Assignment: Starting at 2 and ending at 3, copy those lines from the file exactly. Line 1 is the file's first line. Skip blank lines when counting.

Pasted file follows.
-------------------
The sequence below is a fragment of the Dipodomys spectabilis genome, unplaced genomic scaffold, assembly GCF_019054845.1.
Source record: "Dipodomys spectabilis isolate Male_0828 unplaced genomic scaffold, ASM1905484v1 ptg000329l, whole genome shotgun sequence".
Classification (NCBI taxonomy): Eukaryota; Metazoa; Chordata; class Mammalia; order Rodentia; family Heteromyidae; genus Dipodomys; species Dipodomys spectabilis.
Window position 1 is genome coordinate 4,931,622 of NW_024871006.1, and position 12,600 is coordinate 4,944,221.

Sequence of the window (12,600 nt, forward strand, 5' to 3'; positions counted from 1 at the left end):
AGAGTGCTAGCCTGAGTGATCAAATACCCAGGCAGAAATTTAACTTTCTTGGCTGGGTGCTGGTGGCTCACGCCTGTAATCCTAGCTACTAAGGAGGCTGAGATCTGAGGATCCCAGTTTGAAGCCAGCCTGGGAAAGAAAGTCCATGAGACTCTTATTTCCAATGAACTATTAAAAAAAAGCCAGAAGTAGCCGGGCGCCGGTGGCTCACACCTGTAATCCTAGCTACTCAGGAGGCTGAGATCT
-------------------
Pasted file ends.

Source record: "Dipodomys spectabilis isolate Male_0828 unplaced genomic scaffold, ASM1905484v1 ptg000329l, whole genome shotgun sequence".
Classification (NCBI taxonomy): Eukaryota; Metazoa; Chordata; class Mammalia; order Rodentia; family Heteromyidae; genus Dipodomys; species Dipodomys spectabilis.